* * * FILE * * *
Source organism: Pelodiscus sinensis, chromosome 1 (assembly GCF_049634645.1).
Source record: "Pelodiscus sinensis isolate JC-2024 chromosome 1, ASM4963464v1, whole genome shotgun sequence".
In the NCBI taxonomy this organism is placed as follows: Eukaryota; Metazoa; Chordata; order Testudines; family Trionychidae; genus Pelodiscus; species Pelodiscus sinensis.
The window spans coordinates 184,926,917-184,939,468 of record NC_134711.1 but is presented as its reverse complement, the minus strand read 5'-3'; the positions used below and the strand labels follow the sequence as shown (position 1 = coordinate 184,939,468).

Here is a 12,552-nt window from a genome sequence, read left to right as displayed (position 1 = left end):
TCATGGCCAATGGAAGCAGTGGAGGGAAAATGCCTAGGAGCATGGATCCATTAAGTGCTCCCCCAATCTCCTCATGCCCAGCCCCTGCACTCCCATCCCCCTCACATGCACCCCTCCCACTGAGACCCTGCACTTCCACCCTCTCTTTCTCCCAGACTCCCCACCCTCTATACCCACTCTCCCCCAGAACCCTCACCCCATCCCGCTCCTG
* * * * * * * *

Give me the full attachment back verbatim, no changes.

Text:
Source organism: Pelodiscus sinensis, chromosome 1 (assembly GCF_049634645.1).
Source record: "Pelodiscus sinensis isolate JC-2024 chromosome 1, ASM4963464v1, whole genome shotgun sequence".
In the NCBI taxonomy this organism is placed as follows: Eukaryota; Metazoa; Chordata; order Testudines; family Trionychidae; genus Pelodiscus; species Pelodiscus sinensis.
The window spans coordinates 184,926,917-184,939,468 of record NC_134711.1 but is presented as its reverse complement, the minus strand read 5'-3'; the positions used below and the strand labels follow the sequence as shown (position 1 = coordinate 184,939,468).

Here is a 12,552-nt window from a genome sequence, read left to right as displayed (position 1 = left end):
TCATGGCCAATGGAAGCAGTGGAGGGAAAATGCCTAGGAGCATGGATCCATTAAGTGCTCCCCCAATCTCCTCATGCCCAGCCCCTGCACTCCCATCCCCCTCACATGCACCCCTCCCACTGAGACCCTGCACTTCCACCCTCTCTTTCTCCCAGACTCCCCACCCTCTATACCCACTCTCCCCCAGAACCCTCACCCCATCCCGCTCCTG